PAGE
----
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Spc. Luis Jau, of the 10th Mountain Division's 2nd Battalion, 14th Infantry Regiment from Fort Drum, N.Y., stacks the last box of food in a room at the Khatuzeen Center for Social Action in Irbil, Iraq.
Spc. Luis Jau, of the 10th Mountain Division's 2nd Battalion, 14th Infantry Regiment from Fort Drum, N.Y., stacks the last box of food in a room at the Khatuzeen Center for Social Action in Irbil, Iraq. (Michael Abrams / S&S)

IRBIL, Iraq — Sgt. Maj. Donald Epps couldn’t stomach throwing out perfectly good food. So he got his unit to donate it.

Epps, 40, command sergeant major of the 2nd Battalion, 14th Infantry Regiment, 10th Mountain Division out of Fort Drum, N.Y., went to the command’s chaplain for a suggestion, and Capt. Sangjoon Won knew just whom to ask.

He tapped the Army’s 404th Civil Affairs Battalion out of Fort Dix, N.J., which has spent more than two months in the country identifying the needs throughout Iraq’s northern region.

“The 404th CA’s mission here is to assist as much as possible, and we’re doing some good,” said Capt. John Stroebele, 31, an activated reservist who was just about to start a new job as a banker when called to service.

“We want them to see we’re not just a bunch of guys sitting behind sandbags.”

So on Thursday, the Fort Drum soldiers, who are now operating out of the airfield in Irbil, hooked up with civil affairs and trekked downtown to the Khatuzeen Center for Social Action. They took along more than 30 boxes of canned meats, vegetables and pasta no longer needed to feed the 10th Mountain, whose presence here has decreased from 3,000 to fewer than 1,000 soldiers.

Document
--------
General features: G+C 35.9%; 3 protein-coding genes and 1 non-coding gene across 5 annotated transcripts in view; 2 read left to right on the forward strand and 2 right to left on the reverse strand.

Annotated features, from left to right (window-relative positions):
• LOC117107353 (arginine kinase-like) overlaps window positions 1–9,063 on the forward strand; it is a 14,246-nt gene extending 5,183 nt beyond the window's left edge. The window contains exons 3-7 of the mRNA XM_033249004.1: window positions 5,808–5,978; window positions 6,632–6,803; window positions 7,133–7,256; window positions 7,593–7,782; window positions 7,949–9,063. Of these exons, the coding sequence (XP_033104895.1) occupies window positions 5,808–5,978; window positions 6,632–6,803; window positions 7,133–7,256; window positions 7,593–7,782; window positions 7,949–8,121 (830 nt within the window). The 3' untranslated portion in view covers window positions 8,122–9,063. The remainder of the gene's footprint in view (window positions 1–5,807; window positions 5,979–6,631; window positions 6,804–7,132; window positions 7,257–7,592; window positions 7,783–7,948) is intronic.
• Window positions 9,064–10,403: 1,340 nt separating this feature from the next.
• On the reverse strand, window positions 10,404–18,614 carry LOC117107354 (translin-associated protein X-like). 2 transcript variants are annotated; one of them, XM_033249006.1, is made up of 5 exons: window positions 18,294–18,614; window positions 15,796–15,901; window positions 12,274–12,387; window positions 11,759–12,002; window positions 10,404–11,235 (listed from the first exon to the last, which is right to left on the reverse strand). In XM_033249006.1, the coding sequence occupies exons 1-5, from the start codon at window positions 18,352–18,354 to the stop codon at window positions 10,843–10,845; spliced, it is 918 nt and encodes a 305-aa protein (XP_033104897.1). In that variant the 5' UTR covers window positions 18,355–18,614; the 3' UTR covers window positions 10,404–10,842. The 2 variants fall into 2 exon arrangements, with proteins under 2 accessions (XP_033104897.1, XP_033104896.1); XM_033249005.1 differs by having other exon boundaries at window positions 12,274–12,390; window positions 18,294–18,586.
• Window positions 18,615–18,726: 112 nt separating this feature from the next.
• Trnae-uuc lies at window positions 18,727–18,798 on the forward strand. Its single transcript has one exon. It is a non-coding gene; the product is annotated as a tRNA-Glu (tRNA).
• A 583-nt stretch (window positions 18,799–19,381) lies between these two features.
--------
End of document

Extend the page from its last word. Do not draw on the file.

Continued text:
The Khatuzeen Center helps the poorest people of Irbil, focusing on aid for children and women, said coordinator Chilura Hardi.

The 3-year-old center’s programs run the gamut from toy and food distribution to a summer school and play center for children, from job training and placement for women, to adult literacy and personal hygiene classes to a social network for women, said Hardi, who speaks English.

The center’s reach extends to the city of Kirkuk, about an hour’s drive south of Irbil, where it focuses on education for young girls.

“The latest survey said that about 70 percent of the girls in Kirkuk are not going to school,” Hardi said.

The 12 years of autonomy in northern Iraq following the 1991 Persian Gulf War has opened many doors, “but those in the poorer sections still suffer greatly,” said Hardi, who estimated 50 percent of Irbil’s population falls below the poverty line.

The soldiers’ visit was not just a move of good will, but an educational experience. Staff Sgt. William Foster, 33, asked many questions, wanting to know about the school system, women’s rights, and religious suppression and education.

And he was refreshed by Hardi’s candor when she said the Kurds felt betrayed by the U.S. government following the ’91 Gulf War when the government pulled out without helping to restore basic needs such as power, sewer, water and employment opportunities.

“I’ve been to Bosnia and Kosovo and after seeing that, it really sparked my interest in humanitarian aid,” Foster said.

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